Outdoors with Forda Birds—By John Andreoni
We’re into March again, and if the weather prognosticators are correct it will be coming in like a lamb. Of course, I don’t think a lion showed up all winter long, and I was okay with that. Regardless, we’re in another transition time, and spring weather is just around the corner. Sportsmen are always looking forward during a seasonal transition period, and a few even look ahead to fall and the next deer season. Fueling that fire is the announcement of the proposed 2020-2021 deer hunting regulations. They have importance for deer hunters. Dates may determine how vacation time will be set during the fall. County bag limits may determine when and where a hunter might spend time in the field. Some deer hunters won’t give the sport a thought for the next six months while others consider chasing deer a year-long activity. Either way, deer hunters now have a strong hint what rules they have to follow next fall.
As usual, the proposed archery season opens in late September and runs through the first week in February. That’s a liberal season providing over four months of hunting opportunity for more than 75% of Ohio deer hunters who hunt with a bow or crossbow. There are those who say the archery season is all but over after the state’s muzzleloader season. I always thought that to be true, but harvest reports show that archery hunters are busy until the last day. During the four weeks following the muzzleloader season, archery hunters took another 6600 deer. There were 38% more antlerless deer killed during that period which might suggest that hunters were using the time to fill out their tags. Of course, bagging a buck might be more difficult after a long hunting season. Also, a lot of archery hunters chase bucks which is reflected in harvest reports prior to the gun season. During that time, bow hunters killed 15% more antlered deer. Archery season is long, and hunters take advantage of every day. The proposed youth gun season is November 21-22, a full weekend before the regular 7-day gun season that runs from November 30 through December 6, 2020. The bonus weekend is December 19-20. The 4-day muzzleloader season is proposed for January 2, 2021 through January 5, 2021.
Hunters had a successful 2019-20 deer season with a total harvest of 184,465 deer. That’s 11,795 greater than the previous season. From that number and other information, proposed county limits were changed to reflect management goals of Ohio’s deer population. Auglaize and Mercer remain two-deer counties while nine other two-deer counties are proposed to be three deer counties. Clinton, Fayette and Pickaway counties will be the only one-deer counties in the state if the deer regulation proposals are approved.
The proposed statewide bag limit is six deer with no more than one being antlered. I’ve always heard comments that a six-deer limit was excessive. Actually, it has little, if any, overall effect on the total harvest. There might be a few who consider themselves subsistence hunters. They and their families eat a lot of venison, however, taking the cost of permits, extra effort, and time in the field, there are probably cheaper alternatives. On the other hand, the health benefits of venison alone are probably worth it. Regardless, if the statistics are relatively stable, roughly 77% of hunters who harvest a deer will only take one. 18% of Ohio hunters will take two and 4% three. Only .1 percent will take more than four deer during any given season. Solid game management protects Ohio’s deer population.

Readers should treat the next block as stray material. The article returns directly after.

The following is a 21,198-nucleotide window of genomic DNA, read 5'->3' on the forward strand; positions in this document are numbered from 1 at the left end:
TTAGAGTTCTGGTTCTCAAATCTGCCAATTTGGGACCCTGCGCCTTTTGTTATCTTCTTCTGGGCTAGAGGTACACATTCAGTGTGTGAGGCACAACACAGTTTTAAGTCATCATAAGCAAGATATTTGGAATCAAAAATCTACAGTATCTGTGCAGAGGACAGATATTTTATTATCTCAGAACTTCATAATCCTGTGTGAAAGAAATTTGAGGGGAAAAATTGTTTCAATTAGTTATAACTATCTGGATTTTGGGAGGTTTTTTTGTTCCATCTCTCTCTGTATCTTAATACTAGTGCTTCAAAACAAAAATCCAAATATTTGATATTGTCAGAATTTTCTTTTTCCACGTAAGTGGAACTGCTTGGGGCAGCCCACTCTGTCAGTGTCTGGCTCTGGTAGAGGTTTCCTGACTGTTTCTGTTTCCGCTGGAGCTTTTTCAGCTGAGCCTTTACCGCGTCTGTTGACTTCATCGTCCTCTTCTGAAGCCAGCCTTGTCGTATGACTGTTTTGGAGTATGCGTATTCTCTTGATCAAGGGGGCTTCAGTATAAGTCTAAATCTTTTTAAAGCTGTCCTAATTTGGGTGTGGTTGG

Another proposal of interest is the inclusion of small game and fur bearer hunting during the seven-day deer gun season. The only restriction is that hunter orange must be worn by everyone except waterfowl hunters. From what I’ve read, the purpose of this rule change is to provide more hunting opportunities for the small game hunter. I’m not sure what I think of this idea, but in this part of the state, I doubt if small game hunters would greatly impact deer hunters. If I were living in an area that had both deer hunting and bird hunting, I don’t think I would take my bird dog in the woods during the deer season. If there would be a benefit, having small game hunters beating the brush would help keep the deer moving. If I were asked to vote on the proposal, I’d probably turn it down. On the other hand, I can’t see many instances where a small game hunter would want to be in the field during the deer season. There might be some ruffled feathers if a pack of small game hunters crossed paths with a pack of deer hunters. That would have to be rare.
I’m ready for spring, and I’m personally not overly excited about the new deer regulation proposals…maybe later. Right now, I’m looking for warmer weather and the chance to get on the water and enjoy the fresh air. If things work out, that just might happen.